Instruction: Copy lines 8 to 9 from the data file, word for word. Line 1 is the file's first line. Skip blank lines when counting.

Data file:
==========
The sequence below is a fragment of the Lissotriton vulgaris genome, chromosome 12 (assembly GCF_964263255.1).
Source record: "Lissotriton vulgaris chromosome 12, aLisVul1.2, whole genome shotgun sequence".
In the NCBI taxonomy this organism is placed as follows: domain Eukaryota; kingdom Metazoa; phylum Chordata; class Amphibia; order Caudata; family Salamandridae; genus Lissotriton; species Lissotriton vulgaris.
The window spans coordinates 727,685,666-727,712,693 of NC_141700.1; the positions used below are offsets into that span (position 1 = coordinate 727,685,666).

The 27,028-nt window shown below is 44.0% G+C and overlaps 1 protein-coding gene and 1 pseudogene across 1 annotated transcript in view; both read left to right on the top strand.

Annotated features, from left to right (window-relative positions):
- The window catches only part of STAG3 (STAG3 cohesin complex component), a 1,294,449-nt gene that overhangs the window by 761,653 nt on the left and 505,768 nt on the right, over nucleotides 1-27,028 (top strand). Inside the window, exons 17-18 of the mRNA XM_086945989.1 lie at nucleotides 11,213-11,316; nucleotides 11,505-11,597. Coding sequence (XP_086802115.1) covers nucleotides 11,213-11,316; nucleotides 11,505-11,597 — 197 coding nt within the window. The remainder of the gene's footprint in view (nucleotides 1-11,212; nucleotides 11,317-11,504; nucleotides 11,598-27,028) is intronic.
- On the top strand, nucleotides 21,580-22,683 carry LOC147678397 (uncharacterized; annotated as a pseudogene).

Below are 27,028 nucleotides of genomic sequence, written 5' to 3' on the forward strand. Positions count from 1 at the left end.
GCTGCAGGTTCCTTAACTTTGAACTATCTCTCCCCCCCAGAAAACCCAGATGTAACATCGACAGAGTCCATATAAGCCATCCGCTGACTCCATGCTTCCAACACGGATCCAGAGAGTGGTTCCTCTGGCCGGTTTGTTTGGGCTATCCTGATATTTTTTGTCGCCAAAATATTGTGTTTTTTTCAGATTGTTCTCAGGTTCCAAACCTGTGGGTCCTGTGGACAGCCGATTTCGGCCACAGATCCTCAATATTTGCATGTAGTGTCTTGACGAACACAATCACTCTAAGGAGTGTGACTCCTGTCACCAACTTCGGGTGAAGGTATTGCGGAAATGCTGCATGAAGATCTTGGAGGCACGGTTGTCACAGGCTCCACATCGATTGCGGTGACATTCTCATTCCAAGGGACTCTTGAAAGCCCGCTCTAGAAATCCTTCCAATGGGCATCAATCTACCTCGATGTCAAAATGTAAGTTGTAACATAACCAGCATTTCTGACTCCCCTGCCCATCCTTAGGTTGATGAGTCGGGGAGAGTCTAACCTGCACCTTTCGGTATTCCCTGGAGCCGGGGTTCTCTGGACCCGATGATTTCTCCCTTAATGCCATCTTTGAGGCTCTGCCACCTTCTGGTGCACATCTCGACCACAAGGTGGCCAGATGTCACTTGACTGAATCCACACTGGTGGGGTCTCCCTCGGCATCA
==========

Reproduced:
- On the top strand, nucleotides 21,580-22,683 carry LOC147678397 (uncharacterized; annotated as a pseudogene).

Below are 27,028 nucleotides of genomic sequence, written 5' to 3' on the forward strand. Positions count from 1 at the left end.